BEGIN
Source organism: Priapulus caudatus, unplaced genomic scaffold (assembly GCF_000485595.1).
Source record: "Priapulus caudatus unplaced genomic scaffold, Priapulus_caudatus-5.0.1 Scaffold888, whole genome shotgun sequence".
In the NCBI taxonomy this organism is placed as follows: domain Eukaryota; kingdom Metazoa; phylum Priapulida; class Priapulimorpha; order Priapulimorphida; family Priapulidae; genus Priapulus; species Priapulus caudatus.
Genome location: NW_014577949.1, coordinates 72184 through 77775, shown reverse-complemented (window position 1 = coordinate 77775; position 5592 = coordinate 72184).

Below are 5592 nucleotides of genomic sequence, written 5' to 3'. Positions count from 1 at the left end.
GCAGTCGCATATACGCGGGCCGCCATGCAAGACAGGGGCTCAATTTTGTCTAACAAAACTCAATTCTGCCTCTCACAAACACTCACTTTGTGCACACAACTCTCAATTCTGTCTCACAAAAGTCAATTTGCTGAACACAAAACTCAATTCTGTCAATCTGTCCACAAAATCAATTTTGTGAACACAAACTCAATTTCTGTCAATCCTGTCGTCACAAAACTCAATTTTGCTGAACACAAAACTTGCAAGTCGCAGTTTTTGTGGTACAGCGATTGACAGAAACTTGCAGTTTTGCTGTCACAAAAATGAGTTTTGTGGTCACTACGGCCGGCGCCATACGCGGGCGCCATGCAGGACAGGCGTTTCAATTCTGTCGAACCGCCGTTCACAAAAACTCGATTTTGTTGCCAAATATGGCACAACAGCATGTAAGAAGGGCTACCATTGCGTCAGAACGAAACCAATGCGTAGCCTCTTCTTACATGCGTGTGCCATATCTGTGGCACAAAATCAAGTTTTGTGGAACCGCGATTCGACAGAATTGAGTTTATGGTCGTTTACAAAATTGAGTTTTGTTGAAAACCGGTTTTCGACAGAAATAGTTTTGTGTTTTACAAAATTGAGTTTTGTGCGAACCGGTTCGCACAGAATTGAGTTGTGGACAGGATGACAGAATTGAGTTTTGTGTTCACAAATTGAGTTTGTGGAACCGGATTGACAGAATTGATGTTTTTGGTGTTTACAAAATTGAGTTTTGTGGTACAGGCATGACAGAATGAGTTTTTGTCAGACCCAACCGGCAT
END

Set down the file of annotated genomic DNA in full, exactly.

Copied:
Source organism: Priapulus caudatus, unplaced genomic scaffold (assembly GCF_000485595.1).
Source record: "Priapulus caudatus unplaced genomic scaffold, Priapulus_caudatus-5.0.1 Scaffold888, whole genome shotgun sequence".
In the NCBI taxonomy this organism is placed as follows: domain Eukaryota; kingdom Metazoa; phylum Priapulida; class Priapulimorpha; order Priapulimorphida; family Priapulidae; genus Priapulus; species Priapulus caudatus.
Genome location: NW_014577949.1, coordinates 72184 through 77775, shown reverse-complemented (window position 1 = coordinate 77775; position 5592 = coordinate 72184).

Below are 5592 nucleotides of genomic sequence, written 5' to 3'. Positions count from 1 at the left end.
GCAGTCGCATATACGCGGGCCGCCATGCAAGACAGGGGCTCAATTTTGTCTAACAAAACTCAATTCTGCCTCTCACAAACACTCACTTTGTGCACACAACTCTCAATTCTGTCTCACAAAAGTCAATTTGCTGAACACAAAACTCAATTCTGTCAATCTGTCCACAAAATCAATTTTGTGAACACAAACTCAATTTCTGTCAATCCTGTCGTCACAAAACTCAATTTTGCTGAACACAAAACTTGCAAGTCGCAGTTTTTGTGGTACAGCGATTGACAGAAACTTGCAGTTTTGCTGTCACAAAAATGAGTTTTGTGGTCACTACGGCCGGCGCCATACGCGGGCGCCATGCAGGACAGGCGTTTCAATTCTGTCGAACCGCCGTTCACAAAAACTCGATTTTGTTGCCAAATATGGCACAACAGCATGTAAGAAGGGCTACCATTGCGTCAGAACGAAACCAATGCGTAGCCTCTTCTTACATGCGTGTGCCATATCTGTGGCACAAAATCAAGTTTTGTGGAACCGCGATTCGACAGAATTGAGTTTATGGTCGTTTACAAAATTGAGTTTTGTTGAAAACCGGTTTTCGACAGAAATAGTTTTGTGTTTTACAAAATTGAGTTTTGTGCGAACCGGTTCGCACAGAATTGAGTTGTGGACAGGATGACAGAATTGAGTTTTGTGTTCACAAATTGAGTTTGTGGAACCGGATTGACAGAATTGATGTTTTTGGTGTTTACAAAATTGAGTTTTGTGGTACAGGCATGACAGAATGAGTTTTTGTCAGACCCAACCGGCAT